Tarzan of the Apes
kind of basic, either.
I led him to the bar. It was empty because the show was in full swing, and anyway, it had a class that the floor space didn’t. They had real booze on the glass shelves, not hooch, and the ceiling was beaten copper, a strange, wavy design that was echoed on the bar top. Like a stormy sea. I liked it. We sat on the high stools and ordered highballs. He had long legs. Not scrawny, either. And he didn’t smoke.
‘Do you have a name?’ I asked.
The way he said it made me wary. No one from the studio knew I sang here. Ridiculous to think—I reminded myself that he couldn’t really see inside my head, even though he gave that impression. I took a swig of my drink. ‘You heard them announcing me,’ I said. ‘I’m Very Simply Vera.’
‘Vera. Right,’ he said, and I told myself it was just my imagination, the doubt I heard. ‘Well, I’m Lewis. Pleased to meet you, Vera.’
‘Lewis.’ We clinked glasses and stared at each other. I was feeling decidedly edgy now. Part of me wanted to run. I just about managed to stop myself from checking that my wig was in place. It wouldn’t move—I’d fixed it painfully thoroughly. My breath was coming in short little huffs, as if I’d been running, and I couldn’t get it under control. My heart was racing, as if I’d drunk way too much of the stuff the studio calls coffee. We were sitting side-on to the bar, so our knees were touching. When I reached for my glass, even though I didn’t want to drink, he caught my hand in his.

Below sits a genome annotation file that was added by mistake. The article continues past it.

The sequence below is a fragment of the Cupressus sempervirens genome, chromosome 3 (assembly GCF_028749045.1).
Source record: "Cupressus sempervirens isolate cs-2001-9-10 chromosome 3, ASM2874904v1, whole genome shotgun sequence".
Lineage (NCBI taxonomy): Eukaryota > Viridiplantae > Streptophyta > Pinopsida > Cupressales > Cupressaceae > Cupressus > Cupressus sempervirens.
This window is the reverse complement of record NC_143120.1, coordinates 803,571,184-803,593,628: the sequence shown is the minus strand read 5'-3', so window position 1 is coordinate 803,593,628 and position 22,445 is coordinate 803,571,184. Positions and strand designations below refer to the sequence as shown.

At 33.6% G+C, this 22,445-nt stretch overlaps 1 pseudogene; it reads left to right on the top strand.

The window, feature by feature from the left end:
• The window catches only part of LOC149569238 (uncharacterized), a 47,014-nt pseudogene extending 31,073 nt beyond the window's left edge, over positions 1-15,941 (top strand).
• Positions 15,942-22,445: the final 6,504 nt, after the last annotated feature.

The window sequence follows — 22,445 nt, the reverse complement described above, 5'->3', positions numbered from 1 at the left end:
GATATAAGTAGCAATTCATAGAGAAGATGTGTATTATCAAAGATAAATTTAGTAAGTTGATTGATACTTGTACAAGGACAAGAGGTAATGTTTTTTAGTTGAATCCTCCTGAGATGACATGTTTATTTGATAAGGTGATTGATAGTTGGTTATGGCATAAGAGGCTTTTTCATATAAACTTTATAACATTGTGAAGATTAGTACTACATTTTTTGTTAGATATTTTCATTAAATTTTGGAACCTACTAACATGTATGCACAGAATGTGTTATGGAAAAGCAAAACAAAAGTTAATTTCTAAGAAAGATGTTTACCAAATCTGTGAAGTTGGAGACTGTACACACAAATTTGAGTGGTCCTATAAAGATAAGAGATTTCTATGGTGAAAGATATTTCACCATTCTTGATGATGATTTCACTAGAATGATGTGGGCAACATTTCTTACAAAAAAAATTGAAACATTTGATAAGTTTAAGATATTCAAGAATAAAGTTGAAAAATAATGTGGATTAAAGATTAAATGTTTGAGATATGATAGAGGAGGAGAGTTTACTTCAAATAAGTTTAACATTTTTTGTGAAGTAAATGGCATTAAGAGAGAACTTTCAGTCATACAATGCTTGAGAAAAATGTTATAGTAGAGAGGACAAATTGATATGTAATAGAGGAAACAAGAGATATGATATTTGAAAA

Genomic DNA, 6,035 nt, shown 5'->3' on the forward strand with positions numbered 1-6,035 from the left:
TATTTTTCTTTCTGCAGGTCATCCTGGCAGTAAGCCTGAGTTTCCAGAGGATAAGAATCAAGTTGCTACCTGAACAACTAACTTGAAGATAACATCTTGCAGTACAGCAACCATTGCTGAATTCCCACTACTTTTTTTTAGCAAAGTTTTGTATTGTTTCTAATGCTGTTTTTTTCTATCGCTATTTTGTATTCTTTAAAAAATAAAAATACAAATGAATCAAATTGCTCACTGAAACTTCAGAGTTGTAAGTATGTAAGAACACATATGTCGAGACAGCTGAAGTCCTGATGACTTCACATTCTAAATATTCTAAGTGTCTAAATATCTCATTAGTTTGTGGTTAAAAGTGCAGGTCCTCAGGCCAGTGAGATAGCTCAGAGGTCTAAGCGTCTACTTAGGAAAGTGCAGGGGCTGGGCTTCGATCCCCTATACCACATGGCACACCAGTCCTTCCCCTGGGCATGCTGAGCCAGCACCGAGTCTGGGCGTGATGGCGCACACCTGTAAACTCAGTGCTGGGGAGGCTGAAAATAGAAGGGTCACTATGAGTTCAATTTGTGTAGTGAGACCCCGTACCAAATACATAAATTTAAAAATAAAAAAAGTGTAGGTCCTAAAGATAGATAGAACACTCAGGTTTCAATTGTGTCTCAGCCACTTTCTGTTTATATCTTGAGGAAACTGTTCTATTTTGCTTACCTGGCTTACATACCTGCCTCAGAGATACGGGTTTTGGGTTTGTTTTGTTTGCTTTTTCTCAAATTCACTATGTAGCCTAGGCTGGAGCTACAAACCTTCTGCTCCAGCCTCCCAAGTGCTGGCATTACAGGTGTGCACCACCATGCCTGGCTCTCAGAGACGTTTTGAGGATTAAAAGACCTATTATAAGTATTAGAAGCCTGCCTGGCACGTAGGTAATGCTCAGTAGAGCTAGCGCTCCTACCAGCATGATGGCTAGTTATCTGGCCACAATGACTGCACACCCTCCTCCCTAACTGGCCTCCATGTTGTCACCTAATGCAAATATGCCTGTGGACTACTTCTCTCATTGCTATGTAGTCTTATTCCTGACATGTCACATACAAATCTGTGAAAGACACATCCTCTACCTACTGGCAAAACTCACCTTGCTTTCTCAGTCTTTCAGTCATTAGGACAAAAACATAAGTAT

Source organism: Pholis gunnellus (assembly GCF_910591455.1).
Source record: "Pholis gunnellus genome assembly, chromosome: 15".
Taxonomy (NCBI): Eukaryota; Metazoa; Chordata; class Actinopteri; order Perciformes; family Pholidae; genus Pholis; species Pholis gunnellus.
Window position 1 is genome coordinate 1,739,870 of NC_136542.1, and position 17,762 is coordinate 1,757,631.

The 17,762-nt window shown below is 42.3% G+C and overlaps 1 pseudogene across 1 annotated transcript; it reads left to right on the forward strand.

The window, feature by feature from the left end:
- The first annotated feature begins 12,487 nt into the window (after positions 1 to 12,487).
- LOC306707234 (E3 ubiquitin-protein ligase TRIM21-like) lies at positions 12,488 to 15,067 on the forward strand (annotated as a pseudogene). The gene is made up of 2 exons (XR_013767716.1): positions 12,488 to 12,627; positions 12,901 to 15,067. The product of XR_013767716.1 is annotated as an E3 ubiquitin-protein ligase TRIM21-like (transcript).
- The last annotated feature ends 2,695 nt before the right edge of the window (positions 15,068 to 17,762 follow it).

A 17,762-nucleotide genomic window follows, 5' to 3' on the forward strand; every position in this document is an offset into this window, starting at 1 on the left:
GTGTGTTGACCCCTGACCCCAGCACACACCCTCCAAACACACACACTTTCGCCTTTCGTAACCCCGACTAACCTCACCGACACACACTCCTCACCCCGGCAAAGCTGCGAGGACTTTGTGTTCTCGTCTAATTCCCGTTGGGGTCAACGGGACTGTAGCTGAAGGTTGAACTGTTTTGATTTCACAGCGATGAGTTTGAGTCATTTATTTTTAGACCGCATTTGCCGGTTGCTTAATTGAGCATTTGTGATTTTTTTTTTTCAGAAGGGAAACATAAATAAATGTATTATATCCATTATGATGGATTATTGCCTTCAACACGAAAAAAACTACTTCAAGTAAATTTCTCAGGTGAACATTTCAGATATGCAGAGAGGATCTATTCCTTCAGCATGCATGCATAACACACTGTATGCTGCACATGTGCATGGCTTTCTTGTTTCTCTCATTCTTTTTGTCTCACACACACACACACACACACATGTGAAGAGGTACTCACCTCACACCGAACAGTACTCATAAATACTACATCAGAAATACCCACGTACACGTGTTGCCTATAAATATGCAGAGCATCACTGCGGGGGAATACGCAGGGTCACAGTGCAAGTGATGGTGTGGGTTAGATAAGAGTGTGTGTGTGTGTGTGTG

I should have pulled away but I didn’t. His skin was warm. His fingers were rough. He didn’t say anything, but it was clear, in the way his eyes seemed to blaze at me, how much he wanted me. I felt an answering heat. I can’t remember the last time I’d felt like that. Not in a long time. Never so strongly. I was crazy to even consider it. The man was a total stranger. We’d barely exchanged half a dozen words. But I was already past considering. And the fact that he was a total stranger was kind of the point. I didn’t need complications. I certainly didn’t want them. But what I wanted, really wanted, was this man.
Is that shocking? I don’t know why it should be. I’m twenty-seven years old, not seventeen, and no matter what the studio would have the world believe, no matter how well it suited us for the world to believe,
was never going to happen between Randolph and me. Years ago I had to stand by and watch the mess love made of Daisy. It didn’t so much destroy her as empty her out. She was there, and not there. The war. It wasn’t just the men in the trenches who died. When her husband was killed, he took Daisy with him. I couldn’t get her back. I tried, but there was nothing left to of her to retrieve. She lost Anthony and she lost her voice. I lost her and our act. That’s why I’m here—I couldn’t stay. Neither of us could bear it. Together we’d just have kept reminding each other of what had happened. With an ocean between us, we can pretend it didn’t, which is what we do. Pretend I chose to come here. To go along with her story that it was the chance she’d been waiting for to go out on her own. I thought maybe after a year she’d join me or ask me back.